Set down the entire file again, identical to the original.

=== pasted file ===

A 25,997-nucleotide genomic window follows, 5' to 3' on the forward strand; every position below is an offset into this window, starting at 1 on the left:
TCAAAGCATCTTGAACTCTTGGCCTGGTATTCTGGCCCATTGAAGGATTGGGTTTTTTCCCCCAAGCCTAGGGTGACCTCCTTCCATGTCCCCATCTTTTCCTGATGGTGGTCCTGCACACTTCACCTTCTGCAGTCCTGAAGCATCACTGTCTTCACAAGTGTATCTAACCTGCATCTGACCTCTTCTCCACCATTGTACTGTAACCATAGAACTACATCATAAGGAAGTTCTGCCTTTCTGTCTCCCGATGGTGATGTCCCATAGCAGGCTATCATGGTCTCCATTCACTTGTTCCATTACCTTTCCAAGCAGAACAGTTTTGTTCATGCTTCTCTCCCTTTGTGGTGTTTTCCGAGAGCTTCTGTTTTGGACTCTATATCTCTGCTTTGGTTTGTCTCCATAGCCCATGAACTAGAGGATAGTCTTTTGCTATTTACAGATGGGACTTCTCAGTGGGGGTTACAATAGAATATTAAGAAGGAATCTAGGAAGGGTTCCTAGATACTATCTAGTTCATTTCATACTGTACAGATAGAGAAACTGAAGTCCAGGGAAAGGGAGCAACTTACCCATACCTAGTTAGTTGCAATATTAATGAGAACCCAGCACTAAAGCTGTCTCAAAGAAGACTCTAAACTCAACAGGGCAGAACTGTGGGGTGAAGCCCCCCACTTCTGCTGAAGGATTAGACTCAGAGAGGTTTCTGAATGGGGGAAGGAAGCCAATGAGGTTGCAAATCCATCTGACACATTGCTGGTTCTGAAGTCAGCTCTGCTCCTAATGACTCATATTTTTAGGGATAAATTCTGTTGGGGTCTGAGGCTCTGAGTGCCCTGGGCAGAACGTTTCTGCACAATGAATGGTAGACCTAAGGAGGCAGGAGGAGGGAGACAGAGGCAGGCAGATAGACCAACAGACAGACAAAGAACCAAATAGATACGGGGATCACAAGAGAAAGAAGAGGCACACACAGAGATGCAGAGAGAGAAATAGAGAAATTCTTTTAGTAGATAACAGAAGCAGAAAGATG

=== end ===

A 25,997-nucleotide genomic window follows, 5' to 3' on the forward strand; every position below is an offset into this window, starting at 1 on the left:
TCAAAGCATCTTGAACTCTTGGCCTGGTATTCTGGCCCATTGAAGGATTGGGTTTTTTCCCCCAAGCCTAGGGTGACCTCCTTCCATGTCCCCATCTTTTCCTGATGGTGGTCCTGCACACTTCACCTTCTGCAGTCCTGAAGCATCACTGTCTTCACAAGTGTATCTAACCTGCATCTGACCTCTTCTCCACCATTGTACTGTAACCATAGAACTACATCATAAGGAAGTTCTGCCTTTCTGTCTCCCGATGGTGATGTCCCATAGCAGGCTATCATGGTCTCCATTCACTTGTTCCATTACCTTTCCAAGCAGAACAGTTTTGTTCATGCTTCTCTCCCTTTGTGGTGTTTTCCGAGAGCTTCTGTTTTGGACTCTATATCTCTGCTTTGGTTTGTCTCCATAGCCCATGAACTAGAGGATAGTCTTTTGCTATTTACAGATGGGACTTCTCAGTGGGGGTTACAATAGAATATTAAGAAGGAATCTAGGAAGGGTTCCTAGATACTATCTAGTTCATTTCATACTGTACAGATAGAGAAACTGAAGTCCAGGGAAAGGGAGCAACTTACCCATACCTAGTTAGTTGCAATATTAATGAGAACCCAGCACTAAAGCTGTCTCAAAGAAGACTCTAAACTCAACAGGGCAGAACTGTGGGGTGAAGCCCCCCACTTCTGCTGAAGGATTAGACTCAGAGAGGTTTCTGAATGGGGGAAGGAAGCCAATGAGGTTGCAAATCCATCTGACACATTGCTGGTTCTGAAGTCAGCTCTGCTCCTAATGACTCATATTTTTAGGGATAAATTCTGTTGGGGTCTGAGGCTCTGAGTGCCCTGGGCAGAACGTTTCTGCACAATGAATGGTAGACCTAAGGAGGCAGGAGGAGGGAGACAGAGGCAGGCAGATAGACCAACAGACAGACAAAGAACCAAATAGATACGGGGATCACAAGAGAAAGAAGAGGCACACACAGAGATGCAGAGAGAGAAATAGAGAAATTCTTTTAGTAGATAACAGAAGCAGAAAGATG